Miphkad means command from the root word which means the appointed place and it speaks to judgment. Every believer should understand that there are two judgments; God shall judge the righteous and the wicked (Ecclesiastes 3:17). The righteous will stand before the Lord and have their works judged; their salvation however is secure:

Each one’s work will become clear; for the Day will declare it, because it will be revealed by fire; and the fire will test each one’s work, of what sort it is. If anyone’s work which he has built on it endures, he will receive a reward. If anyone’s work is burned, he will suffer loss; but he himself will be saved, yet so as through fire1 Corinthians 3:13-15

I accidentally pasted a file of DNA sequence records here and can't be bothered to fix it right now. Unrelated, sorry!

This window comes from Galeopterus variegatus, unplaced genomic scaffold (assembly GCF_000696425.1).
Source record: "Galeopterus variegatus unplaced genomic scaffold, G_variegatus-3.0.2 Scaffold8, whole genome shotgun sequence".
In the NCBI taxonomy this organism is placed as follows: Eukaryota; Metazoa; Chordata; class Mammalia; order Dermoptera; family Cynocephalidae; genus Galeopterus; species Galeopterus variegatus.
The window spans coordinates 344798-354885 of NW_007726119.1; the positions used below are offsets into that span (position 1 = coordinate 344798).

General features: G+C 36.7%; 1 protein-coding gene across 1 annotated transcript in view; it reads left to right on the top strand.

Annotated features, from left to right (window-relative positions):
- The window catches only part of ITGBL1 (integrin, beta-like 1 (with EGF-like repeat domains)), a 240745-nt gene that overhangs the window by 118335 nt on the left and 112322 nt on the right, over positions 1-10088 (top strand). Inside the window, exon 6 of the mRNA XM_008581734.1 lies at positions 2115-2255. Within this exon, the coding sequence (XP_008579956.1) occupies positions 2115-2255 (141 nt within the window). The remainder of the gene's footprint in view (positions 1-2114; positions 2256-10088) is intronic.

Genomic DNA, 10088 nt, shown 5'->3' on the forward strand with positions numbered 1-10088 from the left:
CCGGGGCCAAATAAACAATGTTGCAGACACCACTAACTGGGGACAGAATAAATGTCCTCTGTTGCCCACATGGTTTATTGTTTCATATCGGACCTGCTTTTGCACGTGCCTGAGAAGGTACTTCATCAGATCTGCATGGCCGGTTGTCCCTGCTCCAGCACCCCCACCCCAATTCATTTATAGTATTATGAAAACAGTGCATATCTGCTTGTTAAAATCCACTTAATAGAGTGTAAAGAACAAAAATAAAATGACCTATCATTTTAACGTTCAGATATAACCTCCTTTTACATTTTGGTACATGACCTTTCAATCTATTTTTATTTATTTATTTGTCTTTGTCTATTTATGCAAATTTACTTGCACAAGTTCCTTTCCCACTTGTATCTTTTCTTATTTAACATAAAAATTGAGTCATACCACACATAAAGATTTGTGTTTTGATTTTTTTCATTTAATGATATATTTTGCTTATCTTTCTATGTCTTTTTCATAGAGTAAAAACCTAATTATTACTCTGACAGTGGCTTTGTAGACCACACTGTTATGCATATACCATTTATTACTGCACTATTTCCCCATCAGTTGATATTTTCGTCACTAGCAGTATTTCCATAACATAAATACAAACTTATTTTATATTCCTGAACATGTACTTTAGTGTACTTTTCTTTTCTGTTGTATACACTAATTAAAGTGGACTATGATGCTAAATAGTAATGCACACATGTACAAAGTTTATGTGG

And the wicked will also be judged. Their eternal future is secure too, however…

Then I saw a great white throne and Him who sat on it, from whose face the earth and the heaven fled away. And there was found no place for them. And I saw the dead, small and great, standing before God, and books were opened. And another book was opened, which is the Book of Life. And the dead were judged according to their works, by the things which were written in the books. The sea gave up the dead who were in it, and Death and Hades delivered up the dead who were in them. And they were judged, each one according to his works. Then Death and Hades were cast into the lake of fire. This is the second death.5 And anyone not found written in the Book of Life was cast into the lake of fire. Revelation 20:11-15

The Sheep Gate